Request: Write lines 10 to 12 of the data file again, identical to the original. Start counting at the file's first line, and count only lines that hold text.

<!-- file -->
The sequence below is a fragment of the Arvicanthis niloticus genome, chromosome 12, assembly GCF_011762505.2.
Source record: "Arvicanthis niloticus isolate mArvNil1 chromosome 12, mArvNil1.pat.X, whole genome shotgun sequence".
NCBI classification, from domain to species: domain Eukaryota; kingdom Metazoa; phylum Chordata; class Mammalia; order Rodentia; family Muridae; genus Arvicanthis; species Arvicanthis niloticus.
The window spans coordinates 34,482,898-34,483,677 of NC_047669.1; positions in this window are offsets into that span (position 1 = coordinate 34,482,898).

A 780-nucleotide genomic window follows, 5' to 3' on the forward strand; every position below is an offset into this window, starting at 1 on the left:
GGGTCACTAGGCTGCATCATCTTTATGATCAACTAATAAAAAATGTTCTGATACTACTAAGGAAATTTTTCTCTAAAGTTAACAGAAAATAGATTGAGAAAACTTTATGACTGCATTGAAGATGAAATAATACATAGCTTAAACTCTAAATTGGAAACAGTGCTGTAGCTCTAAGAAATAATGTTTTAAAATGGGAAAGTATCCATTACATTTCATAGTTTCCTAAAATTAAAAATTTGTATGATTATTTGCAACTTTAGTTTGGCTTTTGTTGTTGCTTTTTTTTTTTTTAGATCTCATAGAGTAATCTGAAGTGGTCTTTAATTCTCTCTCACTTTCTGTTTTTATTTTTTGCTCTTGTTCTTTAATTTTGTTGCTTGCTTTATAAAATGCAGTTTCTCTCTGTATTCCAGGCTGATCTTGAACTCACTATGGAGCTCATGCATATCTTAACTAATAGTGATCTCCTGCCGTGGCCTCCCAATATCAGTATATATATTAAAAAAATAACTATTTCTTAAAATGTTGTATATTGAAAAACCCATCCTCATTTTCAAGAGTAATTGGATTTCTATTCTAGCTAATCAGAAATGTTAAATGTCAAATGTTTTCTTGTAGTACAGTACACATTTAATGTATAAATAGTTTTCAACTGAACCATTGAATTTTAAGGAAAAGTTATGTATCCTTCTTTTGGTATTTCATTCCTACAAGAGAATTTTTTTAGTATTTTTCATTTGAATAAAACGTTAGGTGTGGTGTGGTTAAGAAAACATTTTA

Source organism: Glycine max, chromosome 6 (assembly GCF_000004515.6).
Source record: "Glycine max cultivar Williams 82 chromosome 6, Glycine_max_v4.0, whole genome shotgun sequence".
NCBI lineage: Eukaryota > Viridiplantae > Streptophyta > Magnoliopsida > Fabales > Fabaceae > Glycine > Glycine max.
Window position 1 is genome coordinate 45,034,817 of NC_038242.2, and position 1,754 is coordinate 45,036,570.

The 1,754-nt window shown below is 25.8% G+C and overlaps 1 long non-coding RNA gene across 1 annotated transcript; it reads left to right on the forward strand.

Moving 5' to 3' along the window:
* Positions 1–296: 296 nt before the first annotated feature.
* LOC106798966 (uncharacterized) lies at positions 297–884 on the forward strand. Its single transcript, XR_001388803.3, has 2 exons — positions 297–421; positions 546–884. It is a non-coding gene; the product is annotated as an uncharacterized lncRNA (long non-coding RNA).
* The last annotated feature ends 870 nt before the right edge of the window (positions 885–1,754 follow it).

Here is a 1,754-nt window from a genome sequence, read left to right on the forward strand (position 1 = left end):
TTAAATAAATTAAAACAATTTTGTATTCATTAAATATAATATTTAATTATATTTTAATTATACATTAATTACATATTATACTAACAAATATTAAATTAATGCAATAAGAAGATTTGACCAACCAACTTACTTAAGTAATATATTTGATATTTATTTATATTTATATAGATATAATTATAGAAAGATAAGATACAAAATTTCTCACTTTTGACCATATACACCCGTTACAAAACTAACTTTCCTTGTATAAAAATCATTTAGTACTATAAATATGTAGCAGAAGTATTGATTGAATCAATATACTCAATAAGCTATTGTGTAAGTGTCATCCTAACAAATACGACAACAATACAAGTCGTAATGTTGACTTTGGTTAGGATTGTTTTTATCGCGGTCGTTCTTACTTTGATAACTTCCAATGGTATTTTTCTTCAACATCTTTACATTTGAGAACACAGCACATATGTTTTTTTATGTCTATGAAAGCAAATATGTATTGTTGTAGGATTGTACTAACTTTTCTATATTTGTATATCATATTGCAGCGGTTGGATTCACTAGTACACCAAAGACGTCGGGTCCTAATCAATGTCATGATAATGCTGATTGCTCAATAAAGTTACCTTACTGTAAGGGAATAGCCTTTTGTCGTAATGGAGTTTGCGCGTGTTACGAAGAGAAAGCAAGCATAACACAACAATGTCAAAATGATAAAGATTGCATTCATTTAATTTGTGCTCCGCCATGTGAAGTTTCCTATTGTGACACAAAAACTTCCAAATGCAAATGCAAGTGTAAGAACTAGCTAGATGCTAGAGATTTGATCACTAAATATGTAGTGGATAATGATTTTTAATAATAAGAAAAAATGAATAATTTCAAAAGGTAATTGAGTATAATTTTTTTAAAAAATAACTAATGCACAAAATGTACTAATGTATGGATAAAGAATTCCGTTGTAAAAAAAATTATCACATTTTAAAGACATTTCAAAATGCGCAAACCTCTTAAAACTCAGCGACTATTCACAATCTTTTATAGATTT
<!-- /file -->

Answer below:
Window position 1 is genome coordinate 45,034,817 of NC_038242.2, and position 1,754 is coordinate 45,036,570.

The 1,754-nt window shown below is 25.8% G+C and overlaps 1 long non-coding RNA gene across 1 annotated transcript; it reads left to right on the forward strand.

Moving 5' to 3' along the window: